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Kim Ki-Ho

The Power of Negative Thinking

Kim Ki-Ho

May 7, 2013

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In today's society, only the positive is emphasized. People strive to have a positive attitude and positive elements are accentuated and encouraged in all types of environments. A perusal of bookstore shelves finds no shortage of treatises on the power of positive thinking written by evangelists and psychiatrists to TV producer. On the other hand, it has become the norm to reject negative thinking and attitudes.

There's little doubt that that positive thoughts can help improve performance. Tests after tests exhibit a non-factor placebo having an impact simply because people believe it is beneficial. However, too much positivity can lead to over exuberance and disregarded risks. In her book Bright-Sided, American feminist and political activist Barbara Ehrenreich argues that positive thinking has become almost like a religion and was the root cause of the global financial crisis. Likewise, the demise of London's Millennium Dome is explained as the consequence of overly rosy predictions of 12 million annual visitors.

These missteps suggest a dose of negativity can be healthy. Indeed, research by University of New South Wales professor of psychology Joseph Forgas shows a negative opinion of someone may lead to a conflict but it also minimizes the chance of being deceived.

For workplaces, negativity can not only mitigate risks it can boost performance. Of course, it is a delicate issue that requires balance and intuitiveness. While positive feedback and encouragement can invigorate morale and confidence, too much of it may actually be counterproductive; employees may avoid challenges that could threaten positive assessments or feel too much pressure to perform at extraordinary levels.

Obviously encouragement can give beginners an emotional lift to overcome challenges but for experienced employees and specialists, negative feedback is more effective in enhancing their abilities and expertise.

Negative feedback differs from reprimanding. It can be used as a guidance mechanism. To prove the effects of negative feedback, an interesting experiment with participants of an environmental protection activity was conducted. The subjects were given feedback and asked to assign a donation amount from their participation fee. Novices claimed they would donate an average of $8.31 if they received positive feedback and $1.24 when they received negative feedback. Veterans were the exact opposite: an average of $2.92 on positive feedback and $8.53 after negative comments.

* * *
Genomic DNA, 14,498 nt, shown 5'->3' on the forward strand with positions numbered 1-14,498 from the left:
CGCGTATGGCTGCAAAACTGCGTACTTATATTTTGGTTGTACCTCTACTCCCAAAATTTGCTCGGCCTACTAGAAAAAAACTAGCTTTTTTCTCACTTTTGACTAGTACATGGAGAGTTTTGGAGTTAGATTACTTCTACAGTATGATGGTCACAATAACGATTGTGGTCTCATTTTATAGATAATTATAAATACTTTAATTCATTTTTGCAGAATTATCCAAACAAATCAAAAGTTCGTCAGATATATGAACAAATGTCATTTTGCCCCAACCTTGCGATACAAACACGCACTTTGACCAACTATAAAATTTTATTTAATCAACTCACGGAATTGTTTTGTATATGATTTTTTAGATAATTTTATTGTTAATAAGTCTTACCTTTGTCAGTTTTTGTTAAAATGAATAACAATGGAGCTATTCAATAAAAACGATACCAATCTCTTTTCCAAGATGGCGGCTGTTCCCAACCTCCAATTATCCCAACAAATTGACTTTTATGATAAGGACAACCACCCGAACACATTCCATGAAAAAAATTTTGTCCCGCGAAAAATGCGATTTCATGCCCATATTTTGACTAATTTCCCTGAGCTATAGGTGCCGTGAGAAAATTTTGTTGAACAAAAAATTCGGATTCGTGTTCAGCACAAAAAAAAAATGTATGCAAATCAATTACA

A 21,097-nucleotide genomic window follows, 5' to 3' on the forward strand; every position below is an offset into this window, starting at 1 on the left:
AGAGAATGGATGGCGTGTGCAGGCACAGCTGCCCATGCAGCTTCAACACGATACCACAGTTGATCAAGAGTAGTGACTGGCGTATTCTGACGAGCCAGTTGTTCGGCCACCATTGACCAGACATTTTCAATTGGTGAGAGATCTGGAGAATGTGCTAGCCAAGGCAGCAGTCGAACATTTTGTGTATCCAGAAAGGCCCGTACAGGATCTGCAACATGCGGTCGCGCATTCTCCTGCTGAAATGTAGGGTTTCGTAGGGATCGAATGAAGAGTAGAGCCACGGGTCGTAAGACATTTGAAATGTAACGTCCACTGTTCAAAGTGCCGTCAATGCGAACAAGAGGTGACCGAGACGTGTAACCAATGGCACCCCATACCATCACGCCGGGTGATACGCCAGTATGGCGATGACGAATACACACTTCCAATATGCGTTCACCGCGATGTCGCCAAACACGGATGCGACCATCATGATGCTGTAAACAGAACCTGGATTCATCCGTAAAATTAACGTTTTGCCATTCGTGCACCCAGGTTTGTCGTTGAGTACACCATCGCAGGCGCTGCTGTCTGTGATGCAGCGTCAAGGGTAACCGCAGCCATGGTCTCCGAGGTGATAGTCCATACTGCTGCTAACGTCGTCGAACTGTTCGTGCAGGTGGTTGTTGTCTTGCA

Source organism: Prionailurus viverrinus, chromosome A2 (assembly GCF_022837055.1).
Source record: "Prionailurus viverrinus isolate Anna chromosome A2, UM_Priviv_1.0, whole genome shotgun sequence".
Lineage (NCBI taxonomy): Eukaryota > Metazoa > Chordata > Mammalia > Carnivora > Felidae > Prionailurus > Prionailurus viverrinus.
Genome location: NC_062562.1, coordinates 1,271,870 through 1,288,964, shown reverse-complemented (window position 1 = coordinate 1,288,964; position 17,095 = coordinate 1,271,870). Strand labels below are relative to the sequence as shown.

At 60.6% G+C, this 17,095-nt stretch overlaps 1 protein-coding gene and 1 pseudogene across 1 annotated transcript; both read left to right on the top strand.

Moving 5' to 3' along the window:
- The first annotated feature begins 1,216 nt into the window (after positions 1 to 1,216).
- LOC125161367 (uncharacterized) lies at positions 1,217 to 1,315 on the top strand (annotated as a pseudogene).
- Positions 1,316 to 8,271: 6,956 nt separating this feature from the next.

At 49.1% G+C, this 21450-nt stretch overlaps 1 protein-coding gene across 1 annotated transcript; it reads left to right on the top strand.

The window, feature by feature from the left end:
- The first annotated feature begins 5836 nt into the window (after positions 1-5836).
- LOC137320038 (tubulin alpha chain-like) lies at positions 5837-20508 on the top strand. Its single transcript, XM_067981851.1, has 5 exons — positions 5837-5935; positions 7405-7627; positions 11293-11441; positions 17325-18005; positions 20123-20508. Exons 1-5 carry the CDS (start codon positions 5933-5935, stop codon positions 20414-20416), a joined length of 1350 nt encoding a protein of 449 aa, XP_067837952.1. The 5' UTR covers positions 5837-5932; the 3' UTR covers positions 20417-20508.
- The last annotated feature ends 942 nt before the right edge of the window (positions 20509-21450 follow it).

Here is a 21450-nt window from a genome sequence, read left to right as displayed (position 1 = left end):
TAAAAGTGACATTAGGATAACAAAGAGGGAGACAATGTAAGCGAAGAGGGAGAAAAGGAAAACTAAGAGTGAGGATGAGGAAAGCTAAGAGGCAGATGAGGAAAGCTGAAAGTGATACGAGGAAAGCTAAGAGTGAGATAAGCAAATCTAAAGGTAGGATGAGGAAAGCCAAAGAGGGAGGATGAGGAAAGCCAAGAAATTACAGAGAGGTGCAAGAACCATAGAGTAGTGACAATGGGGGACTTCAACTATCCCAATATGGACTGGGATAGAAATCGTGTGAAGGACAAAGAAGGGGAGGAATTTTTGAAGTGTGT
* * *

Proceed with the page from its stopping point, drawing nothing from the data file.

However, for negative feedback to be effective, the organizational culture must be accepting of it. Furthermore, the person giving the negative feedback must be well versed in the art of conveying opinions constructively. The point here is not to reprimand but to lead employees in the right direction.

Second is to encourage and embrace employees' critiques. Leaders are rarely comfortable with frank statements, but ignoring these comments can mean that the right decisions may not made, consequently bringing about failure. Nokia experienced a slump during the development of its smartphone after the opinions of the development team were ignored. In contrast, there are many examples in which criticism were embraced and trouble averted. Before the US financial crisis in 2008, the Vanguard Group, a giant investment management company, accepted the objection of one employee against investing in subprime mortgages. As a result, Vanguard spared its customers from huge losses when the US housing market collapsed. We all know the fate of the mortgage's main trader, Lehman Brothers Holding Inc.

Thirdly, organizations must prepare for the worst. Specifically, preemptive measures must be established on the basis of a hypothetical worst-case scenario. The greatest leaders have all had the ability to prepare themselves for disaster even when times were good. In his biography, management consultant James C. Collins termed this behavior "productive paranoia." Bill Gates was the epitome of productive paranoia, constantly writing down future risks in his "nightmare memo," which was consequently hailed as the basis for Microsoft's success. In addition, all organizations need self doubt to prevent resting on their laurels and knowing when to give up and shift direction. Some of the most successful companies in the world, such as 210-year-old Dupont in the US, have reinvented themselves many times to a radically different form from their origin.

The most important thing is to strike a balance between the positive and negative, that is, to adequately allocate the two depending on the situation. Psychologist and consultant Marcial Losada claimed that the positive-negative ratio for success was 3:1. And the head of The Relationship Research Institute and professor of psychology John Gottman believes that the positive-negative ratio for a blissful marriage is 5:1. In dire straits, it is healthy to have hope. On the other hand, when conditions are smooth, it is good to keep an open mind toward naysayers. In particular, during hard times such as the current low growth era, employees tend to keep their eyes and mouths shut and avoid taking risks even more. But it is vital to keep in mind that the worse the situation, the greater the need to pay attention to criticism.

The column originally appeared in JoongAng Daily
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